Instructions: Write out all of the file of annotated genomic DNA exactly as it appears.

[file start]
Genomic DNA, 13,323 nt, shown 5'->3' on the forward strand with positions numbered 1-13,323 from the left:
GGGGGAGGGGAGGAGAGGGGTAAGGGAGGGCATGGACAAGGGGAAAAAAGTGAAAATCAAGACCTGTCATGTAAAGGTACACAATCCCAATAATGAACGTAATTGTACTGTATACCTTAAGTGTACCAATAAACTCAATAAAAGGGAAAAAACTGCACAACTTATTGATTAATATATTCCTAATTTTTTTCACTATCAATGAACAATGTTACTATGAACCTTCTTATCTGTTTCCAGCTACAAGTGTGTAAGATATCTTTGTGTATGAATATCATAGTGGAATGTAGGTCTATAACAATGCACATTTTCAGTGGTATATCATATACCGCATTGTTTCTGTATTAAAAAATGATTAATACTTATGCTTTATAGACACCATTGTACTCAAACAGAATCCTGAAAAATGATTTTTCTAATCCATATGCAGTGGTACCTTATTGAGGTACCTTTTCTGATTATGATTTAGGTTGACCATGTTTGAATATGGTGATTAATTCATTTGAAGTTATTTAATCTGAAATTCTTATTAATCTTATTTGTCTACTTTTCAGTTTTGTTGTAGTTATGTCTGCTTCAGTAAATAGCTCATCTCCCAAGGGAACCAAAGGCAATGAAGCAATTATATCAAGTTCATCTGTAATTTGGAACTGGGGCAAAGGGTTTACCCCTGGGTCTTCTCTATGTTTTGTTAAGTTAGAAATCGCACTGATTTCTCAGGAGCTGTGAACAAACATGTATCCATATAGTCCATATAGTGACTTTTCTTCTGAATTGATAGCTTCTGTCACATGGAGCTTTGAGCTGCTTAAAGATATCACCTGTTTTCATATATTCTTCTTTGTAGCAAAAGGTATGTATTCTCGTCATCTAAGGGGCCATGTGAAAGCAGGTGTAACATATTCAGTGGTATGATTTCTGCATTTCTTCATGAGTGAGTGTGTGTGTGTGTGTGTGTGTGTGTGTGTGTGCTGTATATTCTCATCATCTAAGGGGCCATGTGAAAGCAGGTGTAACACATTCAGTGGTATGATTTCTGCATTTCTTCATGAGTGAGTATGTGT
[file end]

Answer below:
Genomic DNA, 13,323 nt, shown 5'->3' on the forward strand with positions numbered 1-13,323 from the left:
GGGGGAGGGGAGGAGAGGGGTAAGGGAGGGCATGGACAAGGGGAAAAAAGTGAAAATCAAGACCTGTCATGTAAAGGTACACAATCCCAATAATGAACGTAATTGTACTGTATACCTTAAGTGTACCAATAAACTCAATAAAAGGGAAAAAACTGCACAACTTATTGATTAATATATTCCTAATTTTTTTCACTATCAATGAACAATGTTACTATGAACCTTCTTATCTGTTTCCAGCTACAAGTGTGTAAGATATCTTTGTGTATGAATATCATAGTGGAATGTAGGTCTATAACAATGCACATTTTCAGTGGTATATCATATACCGCATTGTTTCTGTATTAAAAAATGATTAATACTTATGCTTTATAGACACCATTGTACTCAAACAGAATCCTGAAAAATGATTTTTCTAATCCATATGCAGTGGTACCTTATTGAGGTACCTTTTCTGATTATGATTTAGGTTGACCATGTTTGAATATGGTGATTAATTCATTTGAAGTTATTTAATCTGAAATTCTTATTAATCTTATTTGTCTACTTTTCAGTTTTGTTGTAGTTATGTCTGCTTCAGTAAATAGCTCATCTCCCAAGGGAACCAAAGGCAATGAAGCAATTATATCAAGTTCATCTGTAATTTGGAACTGGGGCAAAGGGTTTACCCCTGGGTCTTCTCTATGTTTTGTTAAGTTAGAAATCGCACTGATTTCTCAGGAGCTGTGAACAAACATGTATCCATATAGTCCATATAGTGACTTTTCTTCTGAATTGATAGCTTCTGTCACATGGAGCTTTGAGCTGCTTAAAGATATCACCTGTTTTCATATATTCTTCTTTGTAGCAAAAGGTATGTATTCTCGTCATCTAAGGGGCCATGTGAAAGCAGGTGTAACATATTCAGTGGTATGATTTCTGCATTTCTTCATGAGTGAGTGTGTGTGTGTGTGTGTGTGTGTGTGTGTGTGCTGTATATTCTCATCATCTAAGGGGCCATGTGAAAGCAGGTGTAACACATTCAGTGGTATGATTTCTGCATTTCTTCATGAGTGAGTATGTGT